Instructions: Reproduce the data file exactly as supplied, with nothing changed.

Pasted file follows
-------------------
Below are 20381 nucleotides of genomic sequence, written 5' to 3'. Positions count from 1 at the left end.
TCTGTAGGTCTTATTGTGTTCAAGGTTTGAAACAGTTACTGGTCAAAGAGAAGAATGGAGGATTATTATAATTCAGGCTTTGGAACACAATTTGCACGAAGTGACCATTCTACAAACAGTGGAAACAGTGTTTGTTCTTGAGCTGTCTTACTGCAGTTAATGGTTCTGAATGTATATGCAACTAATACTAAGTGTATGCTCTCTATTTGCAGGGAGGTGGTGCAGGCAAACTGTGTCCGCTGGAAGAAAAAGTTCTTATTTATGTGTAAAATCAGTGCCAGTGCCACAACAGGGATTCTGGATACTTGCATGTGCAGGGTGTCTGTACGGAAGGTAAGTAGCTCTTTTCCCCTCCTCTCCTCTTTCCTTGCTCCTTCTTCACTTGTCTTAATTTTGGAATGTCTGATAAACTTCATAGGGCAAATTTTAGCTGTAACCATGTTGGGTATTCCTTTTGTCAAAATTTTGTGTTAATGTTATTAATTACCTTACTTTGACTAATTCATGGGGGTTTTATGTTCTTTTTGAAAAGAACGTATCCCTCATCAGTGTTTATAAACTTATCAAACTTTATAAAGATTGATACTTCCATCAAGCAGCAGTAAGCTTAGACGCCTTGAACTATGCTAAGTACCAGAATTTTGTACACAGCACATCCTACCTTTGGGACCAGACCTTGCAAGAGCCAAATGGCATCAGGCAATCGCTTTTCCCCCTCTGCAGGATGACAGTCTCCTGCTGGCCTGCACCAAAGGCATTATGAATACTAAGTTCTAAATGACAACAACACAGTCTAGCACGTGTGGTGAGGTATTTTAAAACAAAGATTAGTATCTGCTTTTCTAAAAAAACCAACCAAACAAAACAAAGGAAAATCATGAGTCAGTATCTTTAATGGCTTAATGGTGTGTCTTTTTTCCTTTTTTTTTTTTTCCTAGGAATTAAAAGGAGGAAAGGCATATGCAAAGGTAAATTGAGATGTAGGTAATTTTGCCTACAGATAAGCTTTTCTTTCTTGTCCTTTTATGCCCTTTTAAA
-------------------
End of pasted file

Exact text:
Below are 20381 nucleotides of genomic sequence, written 5' to 3'. Positions count from 1 at the left end.
TCTGTAGGTCTTATTGTGTTCAAGGTTTGAAACAGTTACTGGTCAAAGAGAAGAATGGAGGATTATTATAATTCAGGCTTTGGAACACAATTTGCACGAAGTGACCATTCTACAAACAGTGGAAACAGTGTTTGTTCTTGAGCTGTCTTACTGCAGTTAATGGTTCTGAATGTATATGCAACTAATACTAAGTGTATGCTCTCTATTTGCAGGGAGGTGGTGCAGGCAAACTGTGTCCGCTGGAAGAAAAAGTTCTTATTTATGTGTAAAATCAGTGCCAGTGCCACAACAGGGATTCTGGATACTTGCATGTGCAGGGTGTCTGTACGGAAGGTAAGTAGCTCTTTTCCCCTCCTCTCCTCTTTCCTTGCTCCTTCTTCACTTGTCTTAATTTTGGAATGTCTGATAAACTTCATAGGGCAAATTTTAGCTGTAACCATGTTGGGTATTCCTTTTGTCAAAATTTTGTGTTAATGTTATTAATTACCTTACTTTGACTAATTCATGGGGGTTTTATGTTCTTTTTGAAAAGAACGTATCCCTCATCAGTGTTTATAAACTTATCAAACTTTATAAAGATTGATACTTCCATCAAGCAGCAGTAAGCTTAGACGCCTTGAACTATGCTAAGTACCAGAATTTTGTACACAGCACATCCTACCTTTGGGACCAGACCTTGCAAGAGCCAAATGGCATCAGGCAATCGCTTTTCCCCCTCTGCAGGATGACAGTCTCCTGCTGGCCTGCACCAAAGGCATTATGAATACTAAGTTCTAAATGACAACAACACAGTCTAGCACGTGTGGTGAGGTATTTTAAAACAAAGATTAGTATCTGCTTTTCTAAAAAAACCAACCAAACAAAACAAAGGAAAATCATGAGTCAGTATCTTTAATGGCTTAATGGTGTGTCTTTTTTCCTTTTTTTTTTTTTCCTAGGAATTAAAAGGAGGAAAGGCATATGCAAAGGTAAATTGAGATGTAGGTAATTTTGCCTACAGATAAGCTTTTCTTTCTTGTCCTTTTATGCCCTTTTAAA